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Alberta infrastructure minister: P3s key to COVID-19 economic recovery

Warren Frey
Alberta infrastructure minister: P3s key to COVID-19 economic recovery
CCPPP — The Canadian Council for Public-Private Partnerships (CCPPP) recently held a webinar on Alberta infrastructure hosted by CCPPP president Mark Romoff (left) with Alberta Infrastructure Minister Prasad Panda (middle) and deputy minister Shannon Flint (right) giving an update on current and future P3 projects in the province.

The Alberta government is looking to harness public-private partnerships to finance an economic bounce back from the COVID-19 pandemic.

The Canadian Council for Public-Private Partnerships (CCPPP) recently held an Alberta Infrastructure Update webinar with Alberta Minister of Infrastructure Prasad Panda and deputy minister Shannon Flint. CCPPP president and CEO Mark Romoff acted as moderator.

Panda said the COVID-19 pandemic meant a re-evaluation of both methods of health care delivery and the way projects are financed by the provincial government and the private sector.

“We had to look at health care delivery differently after COVID-19 and it required some creativity and innovation in designing health care projects. We’re also looking at strategy going forward to also minimize the negative effects of other disasters such as floods and wildfires,” Panda said.

“Public-private partnerships will present a lot of ideas and we want to liberate private sector capital to find technological solutions, innovations and expertise by bringing in P3 contractors.”

Flint said the government is examining how to create and unsolicited proposal framework to gather new project ideas that help fund future infrastructure.

“We’re looking not just how we build infrastructure but how we get the infrastructure deficit down through different financing arrangements, including working with the Canada Infrastructure Bank in terms of some Alberta projects,” Flint said.

Panda said the unsolicited framework might lend itself to new health care projects beyond those already underway throughout Alberta.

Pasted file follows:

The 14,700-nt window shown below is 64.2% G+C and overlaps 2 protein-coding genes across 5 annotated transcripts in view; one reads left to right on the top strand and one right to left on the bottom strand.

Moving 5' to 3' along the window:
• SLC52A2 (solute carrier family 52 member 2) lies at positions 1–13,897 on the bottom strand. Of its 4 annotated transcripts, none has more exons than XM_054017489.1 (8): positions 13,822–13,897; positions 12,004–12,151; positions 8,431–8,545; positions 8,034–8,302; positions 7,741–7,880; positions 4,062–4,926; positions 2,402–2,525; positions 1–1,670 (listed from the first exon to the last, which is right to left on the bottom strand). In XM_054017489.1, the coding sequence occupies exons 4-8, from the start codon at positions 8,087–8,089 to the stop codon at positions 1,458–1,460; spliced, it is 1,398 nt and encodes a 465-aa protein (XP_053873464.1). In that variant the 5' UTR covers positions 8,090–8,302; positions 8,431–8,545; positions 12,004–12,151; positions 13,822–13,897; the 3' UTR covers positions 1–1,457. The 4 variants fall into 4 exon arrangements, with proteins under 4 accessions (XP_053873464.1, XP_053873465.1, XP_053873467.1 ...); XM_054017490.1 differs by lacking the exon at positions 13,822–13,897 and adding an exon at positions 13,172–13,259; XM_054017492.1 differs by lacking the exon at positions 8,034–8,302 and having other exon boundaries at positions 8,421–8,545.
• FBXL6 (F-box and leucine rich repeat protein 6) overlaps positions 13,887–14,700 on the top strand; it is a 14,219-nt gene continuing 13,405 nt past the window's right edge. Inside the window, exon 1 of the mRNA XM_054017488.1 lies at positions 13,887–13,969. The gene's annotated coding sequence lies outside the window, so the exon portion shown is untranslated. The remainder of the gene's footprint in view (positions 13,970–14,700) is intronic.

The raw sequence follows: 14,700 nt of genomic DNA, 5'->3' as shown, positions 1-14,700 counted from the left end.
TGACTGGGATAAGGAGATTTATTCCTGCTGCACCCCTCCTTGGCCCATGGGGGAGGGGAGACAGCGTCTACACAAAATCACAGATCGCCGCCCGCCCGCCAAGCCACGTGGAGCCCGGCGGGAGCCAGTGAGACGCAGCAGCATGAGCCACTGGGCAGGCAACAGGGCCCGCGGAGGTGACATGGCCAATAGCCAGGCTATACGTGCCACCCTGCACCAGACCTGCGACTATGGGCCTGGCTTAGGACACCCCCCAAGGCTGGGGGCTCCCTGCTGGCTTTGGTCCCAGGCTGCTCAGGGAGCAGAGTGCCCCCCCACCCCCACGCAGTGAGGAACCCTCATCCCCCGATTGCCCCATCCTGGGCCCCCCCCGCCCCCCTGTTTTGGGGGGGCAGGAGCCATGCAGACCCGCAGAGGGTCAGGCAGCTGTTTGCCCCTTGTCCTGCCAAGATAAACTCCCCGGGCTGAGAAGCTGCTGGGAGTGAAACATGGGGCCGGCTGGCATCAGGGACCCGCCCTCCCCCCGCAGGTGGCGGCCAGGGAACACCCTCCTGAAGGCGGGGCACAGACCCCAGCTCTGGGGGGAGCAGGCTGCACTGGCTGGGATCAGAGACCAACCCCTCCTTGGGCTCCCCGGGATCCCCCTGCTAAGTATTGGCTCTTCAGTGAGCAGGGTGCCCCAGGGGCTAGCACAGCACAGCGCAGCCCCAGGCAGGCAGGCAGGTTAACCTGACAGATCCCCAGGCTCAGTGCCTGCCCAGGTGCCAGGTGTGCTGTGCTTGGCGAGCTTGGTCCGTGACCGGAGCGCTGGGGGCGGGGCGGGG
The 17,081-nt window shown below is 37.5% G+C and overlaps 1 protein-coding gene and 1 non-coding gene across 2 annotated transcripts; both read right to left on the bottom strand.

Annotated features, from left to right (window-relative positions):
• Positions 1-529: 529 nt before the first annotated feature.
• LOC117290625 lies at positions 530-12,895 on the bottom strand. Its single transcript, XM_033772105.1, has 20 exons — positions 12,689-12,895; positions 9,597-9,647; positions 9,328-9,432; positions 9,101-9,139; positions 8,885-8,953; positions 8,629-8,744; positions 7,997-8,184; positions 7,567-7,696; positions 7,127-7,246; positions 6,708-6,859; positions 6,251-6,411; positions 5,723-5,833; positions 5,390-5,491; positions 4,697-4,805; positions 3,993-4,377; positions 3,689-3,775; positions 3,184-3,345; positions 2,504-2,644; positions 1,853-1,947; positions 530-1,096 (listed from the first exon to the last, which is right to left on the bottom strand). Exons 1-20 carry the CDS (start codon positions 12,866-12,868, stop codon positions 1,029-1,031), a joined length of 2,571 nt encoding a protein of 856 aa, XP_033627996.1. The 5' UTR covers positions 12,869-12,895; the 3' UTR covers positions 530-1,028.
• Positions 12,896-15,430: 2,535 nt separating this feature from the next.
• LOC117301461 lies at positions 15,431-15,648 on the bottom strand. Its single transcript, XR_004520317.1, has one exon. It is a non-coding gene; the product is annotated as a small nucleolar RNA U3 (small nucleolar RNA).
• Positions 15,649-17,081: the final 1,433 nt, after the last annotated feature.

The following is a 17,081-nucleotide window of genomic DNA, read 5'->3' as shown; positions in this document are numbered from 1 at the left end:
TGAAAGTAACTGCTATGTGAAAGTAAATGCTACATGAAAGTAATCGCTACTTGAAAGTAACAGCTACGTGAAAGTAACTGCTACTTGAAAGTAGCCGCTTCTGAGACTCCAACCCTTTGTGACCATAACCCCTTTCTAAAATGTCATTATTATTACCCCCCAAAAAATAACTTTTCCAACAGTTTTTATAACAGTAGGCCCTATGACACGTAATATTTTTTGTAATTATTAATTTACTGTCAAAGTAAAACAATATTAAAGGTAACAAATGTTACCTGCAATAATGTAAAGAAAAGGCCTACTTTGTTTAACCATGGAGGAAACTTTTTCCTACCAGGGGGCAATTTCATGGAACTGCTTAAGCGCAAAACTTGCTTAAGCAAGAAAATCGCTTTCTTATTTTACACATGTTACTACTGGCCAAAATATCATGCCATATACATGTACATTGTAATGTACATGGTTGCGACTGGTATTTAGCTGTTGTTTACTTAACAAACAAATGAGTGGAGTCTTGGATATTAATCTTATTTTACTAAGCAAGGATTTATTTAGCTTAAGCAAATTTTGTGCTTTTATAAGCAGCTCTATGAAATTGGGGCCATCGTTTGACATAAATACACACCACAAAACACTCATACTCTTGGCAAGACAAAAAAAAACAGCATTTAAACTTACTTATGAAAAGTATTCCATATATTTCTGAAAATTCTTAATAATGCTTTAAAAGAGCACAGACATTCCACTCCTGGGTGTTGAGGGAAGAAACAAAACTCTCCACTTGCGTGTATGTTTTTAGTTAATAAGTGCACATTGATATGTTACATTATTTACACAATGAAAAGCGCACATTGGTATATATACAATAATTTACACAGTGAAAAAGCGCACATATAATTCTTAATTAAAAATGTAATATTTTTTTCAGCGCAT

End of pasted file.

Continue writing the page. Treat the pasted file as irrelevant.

“Through the unsolicited P3 submissions, we’ll get more ideas for health care projects in different parts of Alberta. We have a few already under construction but we want to increase health capacity in other parts of the province,” he said. 

He added while the framework is still in its formative stages, he hopes to have it before cabinet shortly.

“We want to have it happen soon, but it might take a couple of months,” he said.

Flint added the unsolicited proposal framework will also “create some innovative approaches and projects moving forward,” and pointed to a recent Request for Qualifications for a P3 bundle of five new Alberta schools as another opportunity to push the envelope.

“Looking forward with the five schools, our goal is to harness the innovation and creativity of the private sector,” Flint said.

Panda said one of his primary concerns is that contractors are paid on schedule even during times of instability.

“Right now the government won’t have an indefinite amount of money to spend on projects and that’s why we’re actively looking at all sorts of P3s. Cash flow is really important for both government and contractors. So far, luckily, we’ve been able to fund all these projects and pay contractors on time,” Panda said.

“One of the main updates with my team every week is whether we are up to date with our payments to contractors or not because I take it very seriously to ensure cash flow is available for all contractors and stakeholders.”

He cited P3 projects as a key way to reduce costs on projects as governments spend their way out of the economic dip caused by the pandemic.

“We’re open to reducing expenses going forward by using private finance and we want to hear from stakeholders how they want to build to reduce costs. Outside of P3s for all our current projects we use secure funding but with all our new projects if our partners have ideas on how to finance them, we’ll definitely look at that,” he said.

“One of the things we’re always thinking about is how we bring costs, schedule and quality to projects and how P3 helps us do that. We’re looking at leveraging private financing and accelerating infrastructure provision and really harnessing the innovation that construction companies bring to projects,” Flint said.

Balancing risk allocation between the public and private sector is also important, she added.

“I think P3 certainly addresses that in a much more sustained manner. I think it really is a win-win for both governments and the private sector and releases budgetary constraints especially given the current fiscal environment,” Flint said.

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